Upper Ocean Temperatures Set a New High Record in 2020

Climate and Capitalism | January 14, 2021

Heat content change in the upper 2000 meters of the global ocean. (Advances in Atmospheric Sciences, January 2021)

Even with the Covid-19-related small dip in global carbon emissions due to limited travel and other activities, the ocean temperatures continued a trend of breaking records in 2020. A new study by 20 scientists from 13 institutes around the world, reported the highest ocean temperatures since 1955 from surface level to a depth of 2,000 meters.Read More »


The Secret Forces that Squeeze and Pull Life into Shape

Amber Dance

Nature | January 13, 2021

Microscopic image of a zebrafish embryo 22 hours postfertilization
Developing embryos, such as this zebrafish, rely on physical forces to sculpt them as they grow. Credit: Philipp Keller/HHMI Janelia Research Campus

At first, an embryo has no front or back, head or tail. It’s a simple sphere of cells. But soon enough, the smooth clump begins to change. Fluid pools in the middle of the sphere. Cells flow like honey to take up their positions in the future body. Sheets of cells fold origami-style, building a heart, a gut, a brain.Read More »


Insect Decline in the Anthropocene: Death by A Thousand Cuts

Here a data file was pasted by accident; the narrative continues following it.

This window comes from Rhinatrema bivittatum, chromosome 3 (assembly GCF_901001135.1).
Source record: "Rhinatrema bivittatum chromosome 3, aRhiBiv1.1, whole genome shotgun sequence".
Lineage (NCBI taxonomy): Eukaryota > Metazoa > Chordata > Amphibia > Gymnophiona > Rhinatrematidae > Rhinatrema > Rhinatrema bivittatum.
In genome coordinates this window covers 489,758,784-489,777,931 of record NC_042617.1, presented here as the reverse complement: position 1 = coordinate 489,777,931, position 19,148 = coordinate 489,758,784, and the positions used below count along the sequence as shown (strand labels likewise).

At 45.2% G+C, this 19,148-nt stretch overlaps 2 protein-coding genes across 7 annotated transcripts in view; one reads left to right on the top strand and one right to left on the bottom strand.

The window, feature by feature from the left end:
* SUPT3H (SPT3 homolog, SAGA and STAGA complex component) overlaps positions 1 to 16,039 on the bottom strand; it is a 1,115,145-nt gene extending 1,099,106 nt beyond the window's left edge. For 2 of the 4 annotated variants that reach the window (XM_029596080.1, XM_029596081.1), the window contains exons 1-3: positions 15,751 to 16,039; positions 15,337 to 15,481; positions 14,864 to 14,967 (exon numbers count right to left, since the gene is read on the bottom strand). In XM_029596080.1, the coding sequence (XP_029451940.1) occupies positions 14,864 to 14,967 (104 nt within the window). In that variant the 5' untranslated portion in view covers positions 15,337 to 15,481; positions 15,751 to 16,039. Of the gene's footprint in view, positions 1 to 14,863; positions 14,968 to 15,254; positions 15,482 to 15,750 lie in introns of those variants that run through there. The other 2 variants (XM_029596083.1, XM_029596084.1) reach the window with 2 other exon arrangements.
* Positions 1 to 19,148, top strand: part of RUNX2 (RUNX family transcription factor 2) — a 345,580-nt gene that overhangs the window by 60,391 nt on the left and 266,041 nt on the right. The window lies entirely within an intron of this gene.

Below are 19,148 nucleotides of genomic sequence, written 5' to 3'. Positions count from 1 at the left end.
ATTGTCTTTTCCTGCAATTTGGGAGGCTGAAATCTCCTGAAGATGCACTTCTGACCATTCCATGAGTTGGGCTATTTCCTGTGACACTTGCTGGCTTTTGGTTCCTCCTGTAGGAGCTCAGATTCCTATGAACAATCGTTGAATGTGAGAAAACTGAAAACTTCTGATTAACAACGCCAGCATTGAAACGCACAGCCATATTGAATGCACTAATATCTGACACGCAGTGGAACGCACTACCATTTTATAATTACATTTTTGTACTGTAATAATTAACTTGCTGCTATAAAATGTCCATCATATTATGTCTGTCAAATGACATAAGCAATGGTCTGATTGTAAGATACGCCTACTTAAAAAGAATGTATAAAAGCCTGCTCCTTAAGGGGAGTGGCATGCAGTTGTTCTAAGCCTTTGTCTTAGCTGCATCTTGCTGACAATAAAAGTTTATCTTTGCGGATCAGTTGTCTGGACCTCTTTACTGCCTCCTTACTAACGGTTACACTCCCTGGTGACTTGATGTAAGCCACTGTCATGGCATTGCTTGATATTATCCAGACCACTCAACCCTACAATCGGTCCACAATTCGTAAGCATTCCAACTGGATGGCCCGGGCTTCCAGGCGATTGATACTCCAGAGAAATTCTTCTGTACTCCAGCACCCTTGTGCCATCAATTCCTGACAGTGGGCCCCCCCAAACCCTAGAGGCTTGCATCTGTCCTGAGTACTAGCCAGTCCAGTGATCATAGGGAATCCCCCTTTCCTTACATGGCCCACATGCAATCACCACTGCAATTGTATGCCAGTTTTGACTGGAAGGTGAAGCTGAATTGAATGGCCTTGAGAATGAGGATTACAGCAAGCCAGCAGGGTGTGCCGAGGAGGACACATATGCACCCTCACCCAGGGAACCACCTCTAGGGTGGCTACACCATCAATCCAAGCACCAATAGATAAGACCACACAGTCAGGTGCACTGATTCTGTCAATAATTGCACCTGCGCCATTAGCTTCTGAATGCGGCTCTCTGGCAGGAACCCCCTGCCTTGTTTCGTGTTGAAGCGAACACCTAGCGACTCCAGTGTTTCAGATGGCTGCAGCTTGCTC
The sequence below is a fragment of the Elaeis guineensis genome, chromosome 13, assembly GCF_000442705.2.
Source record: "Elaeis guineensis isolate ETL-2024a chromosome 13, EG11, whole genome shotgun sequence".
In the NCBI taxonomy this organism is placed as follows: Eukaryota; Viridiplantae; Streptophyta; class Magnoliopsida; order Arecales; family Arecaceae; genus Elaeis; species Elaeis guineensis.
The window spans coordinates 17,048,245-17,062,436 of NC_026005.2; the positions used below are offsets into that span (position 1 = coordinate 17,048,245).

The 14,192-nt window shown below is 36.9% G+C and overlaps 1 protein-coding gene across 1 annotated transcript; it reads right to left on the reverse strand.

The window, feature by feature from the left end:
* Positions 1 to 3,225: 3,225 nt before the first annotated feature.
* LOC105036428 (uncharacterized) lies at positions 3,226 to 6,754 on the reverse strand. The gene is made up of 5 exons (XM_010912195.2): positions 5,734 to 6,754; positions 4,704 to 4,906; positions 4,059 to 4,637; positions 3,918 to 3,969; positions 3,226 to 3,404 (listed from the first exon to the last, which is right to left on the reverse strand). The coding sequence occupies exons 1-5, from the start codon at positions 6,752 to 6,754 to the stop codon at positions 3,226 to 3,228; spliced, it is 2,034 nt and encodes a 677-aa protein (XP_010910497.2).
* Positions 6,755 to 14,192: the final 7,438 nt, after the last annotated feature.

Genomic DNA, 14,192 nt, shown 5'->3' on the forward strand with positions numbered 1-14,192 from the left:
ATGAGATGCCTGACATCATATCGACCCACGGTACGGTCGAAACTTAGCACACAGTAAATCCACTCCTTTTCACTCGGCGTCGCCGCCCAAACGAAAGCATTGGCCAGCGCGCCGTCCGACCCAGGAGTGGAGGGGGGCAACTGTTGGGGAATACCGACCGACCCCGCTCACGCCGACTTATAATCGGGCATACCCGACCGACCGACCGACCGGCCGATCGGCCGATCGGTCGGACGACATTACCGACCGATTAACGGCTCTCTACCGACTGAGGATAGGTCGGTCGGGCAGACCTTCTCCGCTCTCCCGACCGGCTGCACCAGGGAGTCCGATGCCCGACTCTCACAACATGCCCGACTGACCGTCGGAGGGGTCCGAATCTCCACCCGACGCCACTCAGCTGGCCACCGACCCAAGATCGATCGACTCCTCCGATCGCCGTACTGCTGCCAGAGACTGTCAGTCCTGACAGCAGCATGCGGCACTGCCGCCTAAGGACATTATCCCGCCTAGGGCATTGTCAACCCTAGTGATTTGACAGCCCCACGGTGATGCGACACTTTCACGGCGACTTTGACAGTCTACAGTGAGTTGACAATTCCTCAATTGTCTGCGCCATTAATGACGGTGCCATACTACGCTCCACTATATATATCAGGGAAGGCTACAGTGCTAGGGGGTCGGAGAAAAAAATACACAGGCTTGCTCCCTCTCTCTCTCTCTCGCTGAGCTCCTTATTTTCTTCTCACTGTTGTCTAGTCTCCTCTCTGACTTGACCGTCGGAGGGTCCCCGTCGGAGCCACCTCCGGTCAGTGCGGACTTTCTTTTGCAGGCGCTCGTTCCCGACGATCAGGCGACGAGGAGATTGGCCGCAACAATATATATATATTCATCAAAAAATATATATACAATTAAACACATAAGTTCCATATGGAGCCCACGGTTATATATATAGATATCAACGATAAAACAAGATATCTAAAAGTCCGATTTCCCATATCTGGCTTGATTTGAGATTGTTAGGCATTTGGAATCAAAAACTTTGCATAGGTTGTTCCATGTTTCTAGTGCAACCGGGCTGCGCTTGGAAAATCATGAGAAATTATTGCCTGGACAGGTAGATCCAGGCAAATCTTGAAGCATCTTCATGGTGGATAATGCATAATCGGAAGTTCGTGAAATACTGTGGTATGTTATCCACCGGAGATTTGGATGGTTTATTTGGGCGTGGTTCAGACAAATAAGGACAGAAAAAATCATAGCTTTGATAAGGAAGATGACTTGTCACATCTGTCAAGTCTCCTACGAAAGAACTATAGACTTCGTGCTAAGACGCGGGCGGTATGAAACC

David L. Wagner, Eliza M. Grames, Matthew L. Forister, May R. Berenbaum, and David Stopak

PNAS | January 12, 2021

Nature is under siege. In the last 10,000 y the human population has grown from 1 million to 7.8 billion. Much of Earth’s arable lands are already in agriculture (1), millions of acres of tropical forest are cleared each year (23), atmospheric CO2 levels are at their highest concentrations in more than 3 million y (4), and climates are erratically and steadily changing from pole to pole, triggering unprecedented droughts, fires, and floods across continents. Indeed, most biologists agree that the world has entered its sixth mass extinction event, the first since the end of the Cretaceous Period 66 million y ago, when more than 80% of all species, including the nonavian dinosaurs, perished.Read More »


Art as Unalienated Labour: The Dialectics of Art, by John Molyneux

Phil Brett

Culture Matters | January 11, 2021

Art as unalienated labour: The Dialectics of Art, by John Molyneux

John Molyneux is the editor of the Irish Marxist Review and a member of People Before Profit. I have been lucky enough to hear speak many times and have enjoyed much of his previous writing. So when I heard about this book, it was something which went straight onto my list to Santa, hoping I’d get it for Christmas.

Now, it is extremely doubtful that historically, revolutionaries have held much belief in the man with the sack, popping down chimneys. But as Molyneux points out early on, revolutionaries have often had a deep interest in art. Whilst truly historic events competed for their time and attention, the likes of Marx, Lenin, Luxembourg and Trotsky remained passionate in their commitment to the importance to art. But it isn’t just great revolutionaries for whom art matters.Read More »